Jayyous is a small village in the very agricultural northern end of the occupied West Bank, only meters away from the separation barrier and within eyeshot of Israel's big coastal city, Tel Aviv.
It seems like an odd place to have a skate park but the people behind it, British nonprofit SkatePal, have a history of working with smaller communities and say Jayyous actually has its own history with skating.
"There's been quite a few kids skating for quite a few years and up until now they've been skating on the streets and in and out of cars, which is quite dangerous," SkatePal director Theo Krish, 29, told Anadolu Agency (AA).
"We know straight away that this park is going to get used by lots of children and that they're going to get used."
He, SkatePal founder Charlie Davis and a team of volunteers worked through the summer to build the concrete skate park, living in the local community, which has welcomed the project.
Unable to buy land in the West Bank, Krish said all of their projects have been focused on places where local communities are open to the idea and there are already youth interested in skating, even when they do not have the facilities.
In the long-term, they want the Palestinian skateboarding scene to be able to support itself, without the need for support from visiting skaters.
"So it's about building skate parks in places within reach of different communities in the West Bank but also about supplying skateboards and setting up organizations that can supply skateboards by themselves. At the moment we bring skateboards ourselves in suitcases, which is obviously not sustainable," he said.
While practical concerns like finding land to build the skate parks on have been part of the reasoning for building them in far-flung villages, there is also a hope that the Palestinian skate scene can grow in places where the youth have few options.
"In bigger cities children might have opportunities such as playgrounds or certain activities they can sign up for but in villages like Asira or Jayyous, kids here have nothing else to do. They just throw rocks at Israelis or just sit on the streets," said Abdullah Milhem, a Palestinian skate instructor from Qalqilya, the closest city to Jayyous.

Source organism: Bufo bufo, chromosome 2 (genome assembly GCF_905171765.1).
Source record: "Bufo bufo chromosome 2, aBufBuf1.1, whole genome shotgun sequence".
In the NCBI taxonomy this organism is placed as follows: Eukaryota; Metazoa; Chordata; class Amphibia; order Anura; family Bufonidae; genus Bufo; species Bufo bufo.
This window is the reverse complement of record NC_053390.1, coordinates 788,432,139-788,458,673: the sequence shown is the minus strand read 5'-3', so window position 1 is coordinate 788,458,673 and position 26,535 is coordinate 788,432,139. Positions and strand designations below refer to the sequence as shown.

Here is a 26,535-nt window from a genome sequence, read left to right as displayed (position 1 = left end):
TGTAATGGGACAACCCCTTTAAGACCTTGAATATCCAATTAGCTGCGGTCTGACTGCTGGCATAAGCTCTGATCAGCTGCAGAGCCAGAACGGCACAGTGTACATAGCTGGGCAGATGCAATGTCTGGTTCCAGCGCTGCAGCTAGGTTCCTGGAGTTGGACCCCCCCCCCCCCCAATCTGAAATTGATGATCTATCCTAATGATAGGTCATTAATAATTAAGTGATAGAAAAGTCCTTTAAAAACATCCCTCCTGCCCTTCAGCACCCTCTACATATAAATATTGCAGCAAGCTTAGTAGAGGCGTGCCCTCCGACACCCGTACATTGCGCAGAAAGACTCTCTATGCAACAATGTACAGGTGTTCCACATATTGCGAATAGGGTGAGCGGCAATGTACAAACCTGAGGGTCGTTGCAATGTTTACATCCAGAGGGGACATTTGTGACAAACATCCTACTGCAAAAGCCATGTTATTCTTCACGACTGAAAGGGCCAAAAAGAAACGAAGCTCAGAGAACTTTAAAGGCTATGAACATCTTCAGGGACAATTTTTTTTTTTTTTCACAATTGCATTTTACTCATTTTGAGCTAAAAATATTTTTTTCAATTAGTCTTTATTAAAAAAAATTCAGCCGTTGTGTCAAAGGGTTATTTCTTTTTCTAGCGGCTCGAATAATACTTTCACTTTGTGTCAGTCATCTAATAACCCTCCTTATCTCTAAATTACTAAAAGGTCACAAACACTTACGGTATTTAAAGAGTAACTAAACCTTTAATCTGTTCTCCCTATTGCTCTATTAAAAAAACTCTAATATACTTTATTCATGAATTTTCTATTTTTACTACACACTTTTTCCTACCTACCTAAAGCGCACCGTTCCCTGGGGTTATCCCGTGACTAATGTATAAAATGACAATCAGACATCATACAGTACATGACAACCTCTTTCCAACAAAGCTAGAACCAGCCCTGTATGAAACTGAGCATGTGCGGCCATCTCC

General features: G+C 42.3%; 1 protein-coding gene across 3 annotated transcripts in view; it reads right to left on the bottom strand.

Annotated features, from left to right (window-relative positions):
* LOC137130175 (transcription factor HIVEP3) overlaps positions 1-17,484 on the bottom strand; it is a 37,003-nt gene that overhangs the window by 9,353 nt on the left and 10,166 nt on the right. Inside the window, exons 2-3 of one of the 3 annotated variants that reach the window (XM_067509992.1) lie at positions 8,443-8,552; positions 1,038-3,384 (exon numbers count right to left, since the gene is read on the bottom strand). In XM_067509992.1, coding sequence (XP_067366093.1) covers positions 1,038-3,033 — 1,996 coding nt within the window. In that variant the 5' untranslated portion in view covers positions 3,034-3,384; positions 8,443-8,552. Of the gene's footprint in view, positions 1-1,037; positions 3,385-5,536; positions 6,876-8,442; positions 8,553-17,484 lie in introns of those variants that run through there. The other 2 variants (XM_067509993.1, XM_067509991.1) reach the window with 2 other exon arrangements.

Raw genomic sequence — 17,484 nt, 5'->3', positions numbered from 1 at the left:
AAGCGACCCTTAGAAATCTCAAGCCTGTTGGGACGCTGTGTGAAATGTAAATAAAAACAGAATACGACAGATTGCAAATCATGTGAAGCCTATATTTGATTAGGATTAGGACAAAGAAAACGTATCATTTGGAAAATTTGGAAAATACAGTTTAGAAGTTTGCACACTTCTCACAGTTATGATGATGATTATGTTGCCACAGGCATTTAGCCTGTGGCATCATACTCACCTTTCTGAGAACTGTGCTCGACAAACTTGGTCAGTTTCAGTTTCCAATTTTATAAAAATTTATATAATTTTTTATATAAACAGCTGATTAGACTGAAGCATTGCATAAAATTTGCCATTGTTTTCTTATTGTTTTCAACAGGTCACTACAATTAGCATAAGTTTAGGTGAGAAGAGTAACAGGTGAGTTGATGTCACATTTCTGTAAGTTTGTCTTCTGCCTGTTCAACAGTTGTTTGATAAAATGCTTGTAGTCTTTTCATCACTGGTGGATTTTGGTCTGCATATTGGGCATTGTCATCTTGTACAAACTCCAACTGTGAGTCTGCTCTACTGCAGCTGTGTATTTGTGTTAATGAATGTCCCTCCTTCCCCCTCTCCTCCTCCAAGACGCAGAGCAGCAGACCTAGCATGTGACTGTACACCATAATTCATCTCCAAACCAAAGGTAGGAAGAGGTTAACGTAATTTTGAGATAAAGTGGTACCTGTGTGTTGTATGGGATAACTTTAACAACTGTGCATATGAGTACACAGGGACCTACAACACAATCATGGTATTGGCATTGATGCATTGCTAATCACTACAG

"They need an outlet for their energy because they're just young children who want a childhood," he said.
Even as he speaks, the smell of tear gas wafts over the skate park on a day when Israeli armored vehicles had been rolling through the village in search of youth they claimed had been throwing rocks at them.
With the success of past projects, including a similar skate park in Asira al-Shimaliyya, a town in the nearby Nablus district, SkatePal are hoping to build a bigger skate park in Ramallah, the West Bank's administrative capital, which they hope might make skating more popular and the site of their first project, a temporary wooden ramp.
"At the time there was no opportunity to do something permanent so a few years down the line we're able to show people the success story," said Krish.
"Now we're really looking to do it in Ramallah because we know from Ramallah it will spread outwards."
Israel occupied the West Bank -- including East Jerusalem -- during the 1967 Middle East War. It later annexed the city in 1980, claiming it as the capital of the Jewish state in a move never recognized by the international community.
International law views the West Bank and East Jerusalem as "occupied territories" and considers all Jewish settlement-building activity on the land to be illegal.
Palestinians say Israel is waging an aggressive campaign to "Judaize" the historic city with the aim of effacing its Arab and Muslim identity and driving out its Palestinian inhabitants.